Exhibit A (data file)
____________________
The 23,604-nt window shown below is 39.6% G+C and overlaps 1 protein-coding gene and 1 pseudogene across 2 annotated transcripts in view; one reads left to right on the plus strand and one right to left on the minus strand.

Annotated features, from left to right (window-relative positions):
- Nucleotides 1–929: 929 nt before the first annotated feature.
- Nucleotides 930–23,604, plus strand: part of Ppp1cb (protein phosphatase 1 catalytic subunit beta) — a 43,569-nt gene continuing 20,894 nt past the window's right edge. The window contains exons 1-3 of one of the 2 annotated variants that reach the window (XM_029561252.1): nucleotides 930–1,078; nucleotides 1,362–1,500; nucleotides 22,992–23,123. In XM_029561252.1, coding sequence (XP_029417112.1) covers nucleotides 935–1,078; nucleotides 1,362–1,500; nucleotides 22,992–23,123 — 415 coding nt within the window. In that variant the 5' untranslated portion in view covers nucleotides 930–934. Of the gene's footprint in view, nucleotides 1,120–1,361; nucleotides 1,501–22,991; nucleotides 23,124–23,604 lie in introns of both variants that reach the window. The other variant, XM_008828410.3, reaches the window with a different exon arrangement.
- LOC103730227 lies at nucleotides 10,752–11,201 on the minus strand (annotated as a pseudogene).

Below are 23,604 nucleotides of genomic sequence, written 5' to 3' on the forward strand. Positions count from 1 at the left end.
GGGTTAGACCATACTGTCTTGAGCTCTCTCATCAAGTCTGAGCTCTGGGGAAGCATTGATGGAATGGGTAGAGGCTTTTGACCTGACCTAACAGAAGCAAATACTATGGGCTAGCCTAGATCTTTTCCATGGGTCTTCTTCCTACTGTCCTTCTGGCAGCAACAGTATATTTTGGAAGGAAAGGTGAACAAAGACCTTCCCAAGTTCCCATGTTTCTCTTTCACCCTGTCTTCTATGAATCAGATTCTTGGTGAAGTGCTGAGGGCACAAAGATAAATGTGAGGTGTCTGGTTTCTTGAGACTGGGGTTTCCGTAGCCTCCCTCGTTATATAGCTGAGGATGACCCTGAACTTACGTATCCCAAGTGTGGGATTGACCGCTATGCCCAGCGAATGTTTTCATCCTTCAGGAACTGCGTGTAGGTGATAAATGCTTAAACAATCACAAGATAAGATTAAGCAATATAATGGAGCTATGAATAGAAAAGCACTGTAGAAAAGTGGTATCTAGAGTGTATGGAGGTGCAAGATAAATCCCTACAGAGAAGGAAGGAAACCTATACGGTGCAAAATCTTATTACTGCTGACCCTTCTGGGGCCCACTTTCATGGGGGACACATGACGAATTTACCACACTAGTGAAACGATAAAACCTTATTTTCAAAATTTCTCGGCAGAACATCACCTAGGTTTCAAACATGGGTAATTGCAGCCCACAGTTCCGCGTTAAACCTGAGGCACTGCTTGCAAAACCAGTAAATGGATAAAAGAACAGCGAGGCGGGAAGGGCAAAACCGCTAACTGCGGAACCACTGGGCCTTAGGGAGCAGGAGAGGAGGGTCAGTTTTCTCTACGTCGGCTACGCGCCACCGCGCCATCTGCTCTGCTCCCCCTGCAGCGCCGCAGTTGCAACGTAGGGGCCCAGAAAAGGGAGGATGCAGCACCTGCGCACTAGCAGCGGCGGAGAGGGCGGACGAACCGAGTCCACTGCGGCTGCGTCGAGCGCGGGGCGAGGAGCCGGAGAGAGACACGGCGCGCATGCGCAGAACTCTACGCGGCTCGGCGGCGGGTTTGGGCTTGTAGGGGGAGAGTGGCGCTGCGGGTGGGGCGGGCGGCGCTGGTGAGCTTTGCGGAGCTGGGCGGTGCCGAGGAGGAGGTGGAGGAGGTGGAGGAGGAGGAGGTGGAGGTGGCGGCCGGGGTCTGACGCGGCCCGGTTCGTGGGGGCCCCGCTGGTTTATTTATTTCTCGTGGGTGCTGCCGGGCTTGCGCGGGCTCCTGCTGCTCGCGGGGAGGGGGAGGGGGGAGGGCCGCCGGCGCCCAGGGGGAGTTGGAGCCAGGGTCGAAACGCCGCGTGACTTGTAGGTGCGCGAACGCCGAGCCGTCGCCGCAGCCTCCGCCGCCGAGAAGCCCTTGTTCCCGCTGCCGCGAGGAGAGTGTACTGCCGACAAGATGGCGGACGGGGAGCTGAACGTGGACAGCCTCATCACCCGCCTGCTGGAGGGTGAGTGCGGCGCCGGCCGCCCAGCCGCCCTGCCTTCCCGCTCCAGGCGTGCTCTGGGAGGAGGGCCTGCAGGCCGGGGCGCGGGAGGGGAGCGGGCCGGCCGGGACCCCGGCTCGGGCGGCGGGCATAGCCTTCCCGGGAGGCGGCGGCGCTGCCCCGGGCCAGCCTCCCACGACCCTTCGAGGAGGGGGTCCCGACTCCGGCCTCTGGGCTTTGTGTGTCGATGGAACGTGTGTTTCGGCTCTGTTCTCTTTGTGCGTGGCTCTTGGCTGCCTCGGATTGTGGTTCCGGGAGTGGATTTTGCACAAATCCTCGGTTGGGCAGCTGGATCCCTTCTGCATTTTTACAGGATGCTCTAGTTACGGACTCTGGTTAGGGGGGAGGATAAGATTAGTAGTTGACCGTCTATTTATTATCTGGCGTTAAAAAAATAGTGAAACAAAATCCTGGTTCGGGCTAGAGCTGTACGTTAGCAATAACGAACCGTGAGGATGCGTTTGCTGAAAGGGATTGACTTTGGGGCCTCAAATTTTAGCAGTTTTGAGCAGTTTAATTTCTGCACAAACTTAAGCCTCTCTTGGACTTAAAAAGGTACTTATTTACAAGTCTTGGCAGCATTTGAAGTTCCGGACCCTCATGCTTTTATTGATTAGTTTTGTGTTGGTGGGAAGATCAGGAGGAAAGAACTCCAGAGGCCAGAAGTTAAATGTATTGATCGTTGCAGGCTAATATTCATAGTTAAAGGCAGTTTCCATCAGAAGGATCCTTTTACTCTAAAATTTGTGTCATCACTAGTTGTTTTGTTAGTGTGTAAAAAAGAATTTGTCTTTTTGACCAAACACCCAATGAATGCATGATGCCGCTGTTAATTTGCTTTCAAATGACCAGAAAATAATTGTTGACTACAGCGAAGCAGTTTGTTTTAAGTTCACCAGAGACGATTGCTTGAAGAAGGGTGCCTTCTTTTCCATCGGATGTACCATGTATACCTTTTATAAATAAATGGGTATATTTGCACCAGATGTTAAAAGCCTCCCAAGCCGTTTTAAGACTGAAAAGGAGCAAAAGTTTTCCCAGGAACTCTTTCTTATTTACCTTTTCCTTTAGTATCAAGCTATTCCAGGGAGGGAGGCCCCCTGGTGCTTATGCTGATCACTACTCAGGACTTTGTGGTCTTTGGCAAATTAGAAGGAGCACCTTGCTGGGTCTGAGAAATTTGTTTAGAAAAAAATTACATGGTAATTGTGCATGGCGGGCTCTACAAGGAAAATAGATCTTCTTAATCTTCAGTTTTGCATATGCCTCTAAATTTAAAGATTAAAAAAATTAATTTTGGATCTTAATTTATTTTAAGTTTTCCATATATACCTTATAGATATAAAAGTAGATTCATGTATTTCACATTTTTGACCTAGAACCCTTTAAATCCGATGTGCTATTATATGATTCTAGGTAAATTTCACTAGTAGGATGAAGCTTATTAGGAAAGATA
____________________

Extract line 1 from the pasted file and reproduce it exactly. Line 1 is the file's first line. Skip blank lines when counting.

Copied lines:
The 23,604-nt window shown below is 39.6% G+C and overlaps 1 protein-coding gene and 1 pseudogene across 2 annotated transcripts in view; one reads left to right on the plus strand and one right to left on the minus strand.